WTF would you send your kids down a path that you hated? I can see people joining the military as their parents never had the money, and the service and GI Bill was a viable option. But no one wants to break the cycle. Yes, keep on Bitching, Moaning, Whining about it.

It's not an earning problem, dimwits. It's a spending problem.
I'm keeping calm and stashing away.

Served 21 years and did 6 combat deployments. Completed my degree while on active duty, working full-time and raising a family. Loved every minute of it and you'll never hear me bitch. I have many good friends of whom I can say the same. Please don't let those coworkers color your impression of all vets. Two of my children are in college on academic scholarships already.

Thank you for your service :)
The person who says it cannot be done should not interrupt the person doing it.

DarkandStormy

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Re: Overheard at Work
« Reply #18382 on: August 11, 2017, 07:30:36 AM »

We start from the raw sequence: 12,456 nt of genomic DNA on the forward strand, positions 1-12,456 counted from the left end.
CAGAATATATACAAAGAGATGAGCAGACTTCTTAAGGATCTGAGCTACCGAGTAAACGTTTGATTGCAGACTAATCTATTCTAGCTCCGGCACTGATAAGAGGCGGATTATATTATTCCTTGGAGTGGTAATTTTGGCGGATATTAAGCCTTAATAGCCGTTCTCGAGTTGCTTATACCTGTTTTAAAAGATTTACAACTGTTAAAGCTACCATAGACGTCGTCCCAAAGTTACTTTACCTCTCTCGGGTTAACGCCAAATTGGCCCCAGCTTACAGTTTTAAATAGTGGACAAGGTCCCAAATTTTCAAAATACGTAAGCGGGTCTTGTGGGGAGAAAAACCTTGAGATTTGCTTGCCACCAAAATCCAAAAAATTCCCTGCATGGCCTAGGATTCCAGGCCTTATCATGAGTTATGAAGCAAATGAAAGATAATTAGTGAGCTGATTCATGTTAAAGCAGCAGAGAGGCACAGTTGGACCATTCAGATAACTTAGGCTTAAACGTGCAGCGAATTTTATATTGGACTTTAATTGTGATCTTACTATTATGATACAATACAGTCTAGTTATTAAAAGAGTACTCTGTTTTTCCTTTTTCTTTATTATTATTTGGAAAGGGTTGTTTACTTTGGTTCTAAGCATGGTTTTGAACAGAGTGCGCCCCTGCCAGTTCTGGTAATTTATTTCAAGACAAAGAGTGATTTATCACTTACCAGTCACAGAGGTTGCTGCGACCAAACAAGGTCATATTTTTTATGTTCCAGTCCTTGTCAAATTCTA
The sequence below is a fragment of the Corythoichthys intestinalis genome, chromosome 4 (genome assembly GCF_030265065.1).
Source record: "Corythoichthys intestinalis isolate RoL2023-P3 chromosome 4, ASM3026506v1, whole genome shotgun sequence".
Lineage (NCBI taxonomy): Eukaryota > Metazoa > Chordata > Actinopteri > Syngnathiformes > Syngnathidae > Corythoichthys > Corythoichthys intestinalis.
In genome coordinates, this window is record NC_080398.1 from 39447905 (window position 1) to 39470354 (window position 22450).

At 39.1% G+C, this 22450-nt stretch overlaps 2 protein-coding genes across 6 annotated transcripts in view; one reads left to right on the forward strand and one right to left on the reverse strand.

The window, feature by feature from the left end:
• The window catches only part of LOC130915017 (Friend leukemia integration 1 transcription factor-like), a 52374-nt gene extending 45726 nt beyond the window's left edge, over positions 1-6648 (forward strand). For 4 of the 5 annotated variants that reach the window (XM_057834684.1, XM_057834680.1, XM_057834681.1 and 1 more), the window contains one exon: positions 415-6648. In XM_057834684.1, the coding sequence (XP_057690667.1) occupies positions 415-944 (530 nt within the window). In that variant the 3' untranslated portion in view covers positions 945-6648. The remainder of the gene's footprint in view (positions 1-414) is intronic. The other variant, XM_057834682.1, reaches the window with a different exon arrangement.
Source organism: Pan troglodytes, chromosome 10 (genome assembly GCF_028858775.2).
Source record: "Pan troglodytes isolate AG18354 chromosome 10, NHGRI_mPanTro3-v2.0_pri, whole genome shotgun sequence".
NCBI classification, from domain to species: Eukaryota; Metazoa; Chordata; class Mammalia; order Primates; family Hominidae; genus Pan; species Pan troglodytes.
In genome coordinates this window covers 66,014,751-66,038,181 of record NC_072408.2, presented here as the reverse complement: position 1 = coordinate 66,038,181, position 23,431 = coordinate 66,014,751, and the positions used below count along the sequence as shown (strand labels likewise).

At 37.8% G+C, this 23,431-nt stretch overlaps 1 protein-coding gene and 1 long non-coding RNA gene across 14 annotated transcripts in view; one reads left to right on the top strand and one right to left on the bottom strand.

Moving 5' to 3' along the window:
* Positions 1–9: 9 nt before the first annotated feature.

A few of us were comparing 401k plans/matches from previous employers when this gem came up.

-Boss: I had a great match at my first employer (a big 4 accounting firm) but missed out on the whole match.
-Co-worker: What was the match?
-Boss: 100% match up to 6% (I might be messing that up slightly).
-Me: Wait, you turned down a guaranteed 100% ROI??
-Boss: Yeah well, there were bills to pay.

Couldn't manage to save/invest 6% of salary at a BIG FOUR firm.  Could only "afford" some percentage less than that.

This is the same boss who is leasing two vehicles for his family at $700+/month - minivan for mom/kids and a sedan (Camry? I forget) for him.  His justification is that Toyota Care covers the first two years of the lease, meaning he only has to pay for one year of maintenance before it's time for the next lease.
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mtn

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Re: Overheard at Work